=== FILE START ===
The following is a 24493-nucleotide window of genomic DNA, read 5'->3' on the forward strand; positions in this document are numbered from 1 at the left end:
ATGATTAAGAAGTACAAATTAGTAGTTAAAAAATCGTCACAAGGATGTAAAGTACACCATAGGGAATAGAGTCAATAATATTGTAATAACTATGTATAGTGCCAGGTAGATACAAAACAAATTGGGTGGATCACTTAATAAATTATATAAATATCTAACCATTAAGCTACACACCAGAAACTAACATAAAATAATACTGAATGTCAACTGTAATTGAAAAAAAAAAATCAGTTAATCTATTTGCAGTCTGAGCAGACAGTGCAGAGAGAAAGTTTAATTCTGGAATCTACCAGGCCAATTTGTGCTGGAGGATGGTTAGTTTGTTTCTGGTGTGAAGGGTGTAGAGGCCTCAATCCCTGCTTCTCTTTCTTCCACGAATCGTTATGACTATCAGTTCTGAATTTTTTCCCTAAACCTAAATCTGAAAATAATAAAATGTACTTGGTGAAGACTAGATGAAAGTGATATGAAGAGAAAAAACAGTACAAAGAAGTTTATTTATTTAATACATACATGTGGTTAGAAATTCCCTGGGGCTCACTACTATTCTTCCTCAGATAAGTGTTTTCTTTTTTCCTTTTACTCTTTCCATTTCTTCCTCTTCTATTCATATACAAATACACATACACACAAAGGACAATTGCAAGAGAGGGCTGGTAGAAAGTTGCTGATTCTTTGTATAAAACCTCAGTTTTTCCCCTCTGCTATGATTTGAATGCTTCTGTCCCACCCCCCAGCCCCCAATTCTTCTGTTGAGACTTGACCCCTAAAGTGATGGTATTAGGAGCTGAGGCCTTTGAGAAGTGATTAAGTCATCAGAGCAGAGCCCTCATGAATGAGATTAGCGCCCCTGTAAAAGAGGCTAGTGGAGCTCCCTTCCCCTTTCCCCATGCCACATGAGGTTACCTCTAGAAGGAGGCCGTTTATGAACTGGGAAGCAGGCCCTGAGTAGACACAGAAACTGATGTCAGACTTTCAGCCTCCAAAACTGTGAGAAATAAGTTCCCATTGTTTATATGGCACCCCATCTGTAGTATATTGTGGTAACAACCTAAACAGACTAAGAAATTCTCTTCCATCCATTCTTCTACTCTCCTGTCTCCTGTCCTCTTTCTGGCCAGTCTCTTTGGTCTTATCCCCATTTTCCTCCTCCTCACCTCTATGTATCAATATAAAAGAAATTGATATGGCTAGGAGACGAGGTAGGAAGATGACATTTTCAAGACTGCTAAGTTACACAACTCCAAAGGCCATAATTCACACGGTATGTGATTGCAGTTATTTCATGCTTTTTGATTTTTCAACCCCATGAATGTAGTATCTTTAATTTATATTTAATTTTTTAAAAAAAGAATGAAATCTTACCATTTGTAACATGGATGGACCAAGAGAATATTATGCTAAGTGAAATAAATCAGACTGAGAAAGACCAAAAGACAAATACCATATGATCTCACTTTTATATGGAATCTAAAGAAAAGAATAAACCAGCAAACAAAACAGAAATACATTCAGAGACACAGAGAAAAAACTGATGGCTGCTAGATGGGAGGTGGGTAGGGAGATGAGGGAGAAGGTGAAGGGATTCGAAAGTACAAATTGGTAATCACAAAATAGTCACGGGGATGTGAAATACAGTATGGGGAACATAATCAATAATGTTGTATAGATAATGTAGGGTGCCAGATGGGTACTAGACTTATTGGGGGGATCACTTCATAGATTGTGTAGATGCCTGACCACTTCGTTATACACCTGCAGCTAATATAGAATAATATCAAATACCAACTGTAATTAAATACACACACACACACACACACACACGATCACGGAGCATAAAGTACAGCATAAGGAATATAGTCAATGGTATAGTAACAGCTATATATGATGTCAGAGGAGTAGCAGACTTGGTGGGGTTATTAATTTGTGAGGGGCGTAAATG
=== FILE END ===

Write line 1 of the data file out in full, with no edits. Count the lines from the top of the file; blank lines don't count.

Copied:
The following is a 24493-nucleotide window of genomic DNA, read 5'->3' on the forward strand; positions in this document are numbered from 1 at the left end: